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Need advice about brands/lines of eyepieces

beginner eyepieces
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#26 25585

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Posted 23 January 2019 - 03:39 PM

Vixen LVWs, if you can find any as they are discontinued, beat Hyperions. The Vixens all have 20mm eye relief and are very comfortable to use. https://www.cloudyni...aader-hyperion/

 

I have LVWs and Morpheus, both are great value. If you can find a 22mm LVW, its the best of that range.


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#27 Cisco Kid

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Posted 23 January 2019 - 04:39 PM

How much astigmatisms do you have in your observing eye?

That will tell us which eyepieces require correction by your glasses or a Dyoptrx lense.

For exemple, personaly at 0.75, I only need it if the exit pupil is at least 3mm (a 30mm eyepiece in my f10 sct or a 27mm eyepiece in your f9 refractor).

The reference to figure out if correction is needed is there:
http://www.televue.c...=54&Tab=_Choose

You’ll probably see that at least half of your eyepieces can be used without glasses which will leave you with more choice for those.

That was great learning for me, Axel. I have a cylinder of 2.5 in my dominant eye, which means that approximately 9mm is the cut-off for eyepiece focal length in my telescope, if I understand it correctly (my telescope is a f/9). That is very good to know.



#28 Cisco Kid

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Posted 23 January 2019 - 04:44 PM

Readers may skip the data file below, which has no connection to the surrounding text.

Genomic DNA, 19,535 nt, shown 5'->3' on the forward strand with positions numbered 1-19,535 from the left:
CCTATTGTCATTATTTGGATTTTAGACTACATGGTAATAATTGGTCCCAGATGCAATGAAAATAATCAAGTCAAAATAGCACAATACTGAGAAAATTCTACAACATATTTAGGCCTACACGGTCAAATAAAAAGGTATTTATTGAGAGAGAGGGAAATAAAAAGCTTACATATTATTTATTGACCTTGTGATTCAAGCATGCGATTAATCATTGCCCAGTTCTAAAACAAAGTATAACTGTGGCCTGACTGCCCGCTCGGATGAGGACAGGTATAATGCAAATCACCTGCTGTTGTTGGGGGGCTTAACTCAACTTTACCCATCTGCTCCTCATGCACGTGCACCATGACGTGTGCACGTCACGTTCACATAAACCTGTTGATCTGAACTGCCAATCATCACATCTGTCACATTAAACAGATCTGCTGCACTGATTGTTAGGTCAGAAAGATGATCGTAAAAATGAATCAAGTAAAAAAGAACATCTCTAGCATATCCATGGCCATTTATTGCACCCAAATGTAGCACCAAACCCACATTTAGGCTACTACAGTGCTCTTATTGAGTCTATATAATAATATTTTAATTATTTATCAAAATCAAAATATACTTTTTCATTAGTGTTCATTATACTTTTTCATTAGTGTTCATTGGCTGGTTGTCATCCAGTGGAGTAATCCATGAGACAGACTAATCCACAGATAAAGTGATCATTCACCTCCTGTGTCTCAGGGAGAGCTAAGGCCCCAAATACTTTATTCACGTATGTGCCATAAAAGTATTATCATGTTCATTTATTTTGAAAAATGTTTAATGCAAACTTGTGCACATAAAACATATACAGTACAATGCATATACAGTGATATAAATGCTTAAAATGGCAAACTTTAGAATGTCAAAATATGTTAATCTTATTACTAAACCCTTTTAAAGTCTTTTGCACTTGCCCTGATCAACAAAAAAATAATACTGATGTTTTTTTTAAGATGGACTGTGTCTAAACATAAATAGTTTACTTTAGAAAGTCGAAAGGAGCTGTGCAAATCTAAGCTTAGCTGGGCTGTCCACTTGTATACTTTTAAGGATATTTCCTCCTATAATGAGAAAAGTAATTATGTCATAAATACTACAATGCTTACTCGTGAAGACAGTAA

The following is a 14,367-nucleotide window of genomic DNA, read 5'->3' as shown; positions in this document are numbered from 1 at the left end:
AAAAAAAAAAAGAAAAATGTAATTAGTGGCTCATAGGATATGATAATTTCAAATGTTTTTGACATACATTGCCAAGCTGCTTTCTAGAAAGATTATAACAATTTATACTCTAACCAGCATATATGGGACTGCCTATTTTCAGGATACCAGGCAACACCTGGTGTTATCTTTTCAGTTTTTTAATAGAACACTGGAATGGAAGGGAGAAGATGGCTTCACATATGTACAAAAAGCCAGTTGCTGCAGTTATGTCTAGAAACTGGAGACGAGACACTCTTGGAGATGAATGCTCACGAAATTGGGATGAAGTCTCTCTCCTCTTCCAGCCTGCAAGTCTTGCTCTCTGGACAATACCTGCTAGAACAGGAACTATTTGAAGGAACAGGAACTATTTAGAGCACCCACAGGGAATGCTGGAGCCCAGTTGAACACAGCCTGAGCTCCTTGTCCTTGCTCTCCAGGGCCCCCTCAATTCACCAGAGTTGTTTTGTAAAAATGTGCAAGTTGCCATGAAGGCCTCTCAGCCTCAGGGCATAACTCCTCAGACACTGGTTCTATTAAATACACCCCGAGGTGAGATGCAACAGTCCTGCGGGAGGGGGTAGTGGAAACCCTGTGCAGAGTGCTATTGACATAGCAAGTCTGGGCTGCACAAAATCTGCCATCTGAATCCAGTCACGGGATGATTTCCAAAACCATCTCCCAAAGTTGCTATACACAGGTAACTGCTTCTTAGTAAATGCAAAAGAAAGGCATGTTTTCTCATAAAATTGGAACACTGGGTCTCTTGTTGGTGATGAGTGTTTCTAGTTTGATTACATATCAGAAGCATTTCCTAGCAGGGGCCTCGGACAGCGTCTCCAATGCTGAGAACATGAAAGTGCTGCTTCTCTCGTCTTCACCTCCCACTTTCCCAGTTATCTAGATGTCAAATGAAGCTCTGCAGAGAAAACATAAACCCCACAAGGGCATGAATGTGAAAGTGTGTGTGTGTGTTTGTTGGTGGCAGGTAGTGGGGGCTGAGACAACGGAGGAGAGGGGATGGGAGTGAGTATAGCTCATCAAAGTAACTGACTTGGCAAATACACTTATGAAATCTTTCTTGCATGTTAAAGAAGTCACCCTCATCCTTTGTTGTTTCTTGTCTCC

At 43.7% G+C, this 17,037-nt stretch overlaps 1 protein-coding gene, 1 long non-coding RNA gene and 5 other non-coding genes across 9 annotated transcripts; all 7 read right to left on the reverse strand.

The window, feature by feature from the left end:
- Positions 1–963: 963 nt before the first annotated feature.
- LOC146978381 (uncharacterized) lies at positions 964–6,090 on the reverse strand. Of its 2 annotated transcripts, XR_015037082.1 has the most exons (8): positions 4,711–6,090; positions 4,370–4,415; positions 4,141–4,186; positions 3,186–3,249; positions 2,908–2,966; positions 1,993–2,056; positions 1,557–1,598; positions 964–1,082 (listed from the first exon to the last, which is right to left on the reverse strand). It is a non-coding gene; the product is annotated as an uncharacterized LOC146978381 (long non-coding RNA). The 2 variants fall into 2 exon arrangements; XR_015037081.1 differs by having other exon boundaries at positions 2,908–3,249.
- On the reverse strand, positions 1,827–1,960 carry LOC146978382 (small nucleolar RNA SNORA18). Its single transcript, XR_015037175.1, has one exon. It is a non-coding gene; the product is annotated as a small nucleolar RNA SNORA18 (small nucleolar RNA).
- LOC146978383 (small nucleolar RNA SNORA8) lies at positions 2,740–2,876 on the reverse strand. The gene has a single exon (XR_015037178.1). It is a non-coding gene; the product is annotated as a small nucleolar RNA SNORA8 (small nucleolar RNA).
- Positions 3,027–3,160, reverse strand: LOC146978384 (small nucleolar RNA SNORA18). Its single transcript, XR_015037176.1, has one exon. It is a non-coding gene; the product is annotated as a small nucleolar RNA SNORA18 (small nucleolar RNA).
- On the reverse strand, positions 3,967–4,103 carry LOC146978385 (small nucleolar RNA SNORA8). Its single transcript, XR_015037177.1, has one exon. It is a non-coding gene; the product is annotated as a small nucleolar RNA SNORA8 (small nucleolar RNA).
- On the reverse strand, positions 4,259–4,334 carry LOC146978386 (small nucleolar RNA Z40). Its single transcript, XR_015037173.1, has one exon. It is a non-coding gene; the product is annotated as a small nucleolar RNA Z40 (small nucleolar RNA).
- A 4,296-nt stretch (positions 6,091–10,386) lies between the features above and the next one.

Yeah, I've read good things about that mount with the 100 mm f/9.

 

I am a bit puzzled by your experience with the 5 mm eyepiece. If your astigmatism is strong, it might not work well without your glasses.  With glasses on, your eye may be far enough back that you just lose field of view.  That shouldn't cause blurriness.  

 

Was the blurriness like an out of focus view, or was it dancing around as if you were looking through running water?  The former should be fixable by just turning the focus knobs.  If it's the latter, that's just bad seeing because of atmospheric turbulence.  There's nothing you can do to help that except wait for better seeing conditions to come along, or go to another location with better seeing.  Looking over rooftops or hot pavement can cause bad highly localized seeing.

I struggle to get it in focus, Sid. Not using glasses on this one, but the sweet spot in which I can see the image is so shallow that it leaves me exhausted within just a few minutes of using it. It's very uncomfortable to use for me, and that's why I have comfort as a key criterion for my future purchases.


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#29 Cisco Kid

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Posted 23 January 2019 - 04:47 PM

I think you can but doubt it would be easy. As I understand, roughly speaking, the Dioptrix is your prescription glasses or so attached to an eyepiece therefore to share the view with non-glasswearers you should remove it. Read more about the DIOPTRX and How to Choose DIOPTRX™ Models and google threads like this. Dioptrix will fit not every eyepiece.

Thanks for the links, Vlad. I'm doing it now. I like your name, by the way...


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#30 Cisco Kid